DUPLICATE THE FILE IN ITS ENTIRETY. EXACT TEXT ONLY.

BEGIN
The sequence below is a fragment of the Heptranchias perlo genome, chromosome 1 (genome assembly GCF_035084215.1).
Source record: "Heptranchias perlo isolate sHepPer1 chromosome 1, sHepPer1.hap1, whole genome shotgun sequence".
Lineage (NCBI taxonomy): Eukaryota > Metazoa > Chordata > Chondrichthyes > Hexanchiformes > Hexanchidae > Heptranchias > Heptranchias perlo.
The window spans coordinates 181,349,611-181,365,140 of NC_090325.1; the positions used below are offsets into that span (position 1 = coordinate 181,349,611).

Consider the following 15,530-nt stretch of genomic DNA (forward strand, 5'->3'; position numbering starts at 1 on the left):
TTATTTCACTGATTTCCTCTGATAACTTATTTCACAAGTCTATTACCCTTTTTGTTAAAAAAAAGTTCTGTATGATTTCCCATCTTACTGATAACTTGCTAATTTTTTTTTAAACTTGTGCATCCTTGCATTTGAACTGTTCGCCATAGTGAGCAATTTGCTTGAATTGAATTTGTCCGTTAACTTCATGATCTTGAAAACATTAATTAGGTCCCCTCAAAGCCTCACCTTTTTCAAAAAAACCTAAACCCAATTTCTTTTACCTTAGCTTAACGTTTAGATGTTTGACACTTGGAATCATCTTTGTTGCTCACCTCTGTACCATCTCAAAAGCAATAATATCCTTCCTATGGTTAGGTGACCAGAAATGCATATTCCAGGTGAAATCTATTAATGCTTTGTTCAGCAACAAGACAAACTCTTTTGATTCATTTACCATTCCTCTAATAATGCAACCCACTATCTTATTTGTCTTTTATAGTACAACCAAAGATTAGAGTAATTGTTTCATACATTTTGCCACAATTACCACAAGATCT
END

The sequence below is a fragment of the Heptranchias perlo genome, chromosome 1 (genome assembly GCF_035084215.1).
Source record: "Heptranchias perlo isolate sHepPer1 chromosome 1, sHepPer1.hap1, whole genome shotgun sequence".
Lineage (NCBI taxonomy): Eukaryota > Metazoa > Chordata > Chondrichthyes > Hexanchiformes > Hexanchidae > Heptranchias > Heptranchias perlo.
The window spans coordinates 181,349,611-181,365,140 of NC_090325.1; the positions used below are offsets into that span (position 1 = coordinate 181,349,611).

Consider the following 15,530-nt stretch of genomic DNA (forward strand, 5'->3'; position numbering starts at 1 on the left):
TTATTTCACTGATTTCCTCTGATAACTTATTTCACAAGTCTATTACCCTTTTTGTTAAAAAAAAGTTCTGTATGATTTCCCATCTTACTGATAACTTGCTAATTTTTTTTTAAACTTGTGCATCCTTGCATTTGAACTGTTCGCCATAGTGAGCAATTTGCTTGAATTGAATTTGTCCGTTAACTTCATGATCTTGAAAACATTAATTAGGTCCCCTCAAAGCCTCACCTTTTTCAAAAAAACCTAAACCCAATTTCTTTTACCTTAGCTTAACGTTTAGATGTTTGACACTTGGAATCATCTTTGTTGCTCACCTCTGTACCATCTCAAAAGCAATAATATCCTTCCTATGGTTAGGTGACCAGAAATGCATATTCCAGGTGAAATCTATTAATGCTTTGTTCAGCAACAAGACAAACTCTTTTGATTCATTTACCATTCCTCTAATAATGCAACCCACTATCTTATTTGTCTTTTATAGTACAACCAAAGATTAGAGTAATTGTTTCATACATTTTGCCACAATTACCACAAGATCT